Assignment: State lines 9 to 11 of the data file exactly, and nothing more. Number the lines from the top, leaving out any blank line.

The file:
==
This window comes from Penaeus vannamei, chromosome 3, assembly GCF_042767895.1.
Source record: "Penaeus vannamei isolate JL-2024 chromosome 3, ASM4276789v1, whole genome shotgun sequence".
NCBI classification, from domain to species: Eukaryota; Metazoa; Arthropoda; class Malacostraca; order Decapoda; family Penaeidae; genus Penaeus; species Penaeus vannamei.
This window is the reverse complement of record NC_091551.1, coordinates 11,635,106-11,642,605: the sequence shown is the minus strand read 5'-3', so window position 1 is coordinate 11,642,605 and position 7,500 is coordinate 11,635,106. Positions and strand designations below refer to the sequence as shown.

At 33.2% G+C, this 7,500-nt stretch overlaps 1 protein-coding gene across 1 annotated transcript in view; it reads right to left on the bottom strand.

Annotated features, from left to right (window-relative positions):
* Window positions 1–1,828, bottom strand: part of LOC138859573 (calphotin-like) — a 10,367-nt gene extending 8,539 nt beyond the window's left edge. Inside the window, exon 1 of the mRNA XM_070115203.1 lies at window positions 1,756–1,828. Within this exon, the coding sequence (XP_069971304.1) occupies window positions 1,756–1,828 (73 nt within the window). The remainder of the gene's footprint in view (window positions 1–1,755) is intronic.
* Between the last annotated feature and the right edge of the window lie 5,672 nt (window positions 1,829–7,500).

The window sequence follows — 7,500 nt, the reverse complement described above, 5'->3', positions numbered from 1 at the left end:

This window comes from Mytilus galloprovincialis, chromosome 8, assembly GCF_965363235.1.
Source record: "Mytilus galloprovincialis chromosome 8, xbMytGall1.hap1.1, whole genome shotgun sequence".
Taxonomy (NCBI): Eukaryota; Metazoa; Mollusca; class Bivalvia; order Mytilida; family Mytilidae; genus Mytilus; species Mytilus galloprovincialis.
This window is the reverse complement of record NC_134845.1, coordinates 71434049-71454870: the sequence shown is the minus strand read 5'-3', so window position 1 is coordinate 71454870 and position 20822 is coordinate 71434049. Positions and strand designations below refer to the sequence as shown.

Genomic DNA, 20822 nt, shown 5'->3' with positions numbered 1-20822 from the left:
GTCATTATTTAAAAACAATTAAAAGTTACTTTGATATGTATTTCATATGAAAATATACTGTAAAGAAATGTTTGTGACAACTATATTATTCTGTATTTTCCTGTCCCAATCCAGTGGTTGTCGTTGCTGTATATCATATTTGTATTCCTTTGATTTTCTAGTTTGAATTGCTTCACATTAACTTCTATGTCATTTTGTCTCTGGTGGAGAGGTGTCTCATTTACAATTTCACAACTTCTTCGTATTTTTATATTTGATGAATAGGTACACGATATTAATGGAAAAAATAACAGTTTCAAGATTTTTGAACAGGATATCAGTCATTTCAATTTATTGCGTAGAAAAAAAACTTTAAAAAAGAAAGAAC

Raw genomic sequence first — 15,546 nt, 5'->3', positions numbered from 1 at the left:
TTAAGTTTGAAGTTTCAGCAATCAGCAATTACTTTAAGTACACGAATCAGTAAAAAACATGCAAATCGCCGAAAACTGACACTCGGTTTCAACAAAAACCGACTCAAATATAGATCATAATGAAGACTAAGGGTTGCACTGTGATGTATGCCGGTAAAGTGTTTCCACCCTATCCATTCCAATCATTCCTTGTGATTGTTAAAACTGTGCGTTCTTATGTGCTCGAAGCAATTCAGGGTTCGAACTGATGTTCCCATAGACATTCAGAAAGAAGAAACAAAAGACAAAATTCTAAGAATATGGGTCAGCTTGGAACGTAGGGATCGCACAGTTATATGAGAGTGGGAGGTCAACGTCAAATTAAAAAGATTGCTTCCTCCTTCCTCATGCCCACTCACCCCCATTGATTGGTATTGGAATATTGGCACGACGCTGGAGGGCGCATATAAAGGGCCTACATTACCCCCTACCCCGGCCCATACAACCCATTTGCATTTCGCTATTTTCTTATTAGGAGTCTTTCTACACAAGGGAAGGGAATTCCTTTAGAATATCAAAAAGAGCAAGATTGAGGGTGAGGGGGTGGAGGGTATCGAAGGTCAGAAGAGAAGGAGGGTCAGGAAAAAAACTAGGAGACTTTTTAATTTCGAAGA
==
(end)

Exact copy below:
The window sequence follows — 7,500 nt, the reverse complement described above, 5'->3', positions numbered from 1 at the left end:

This window comes from Mytilus galloprovincialis, chromosome 8, assembly GCF_965363235.1.
Source record: "Mytilus galloprovincialis chromosome 8, xbMytGall1.hap1.1, whole genome shotgun sequence".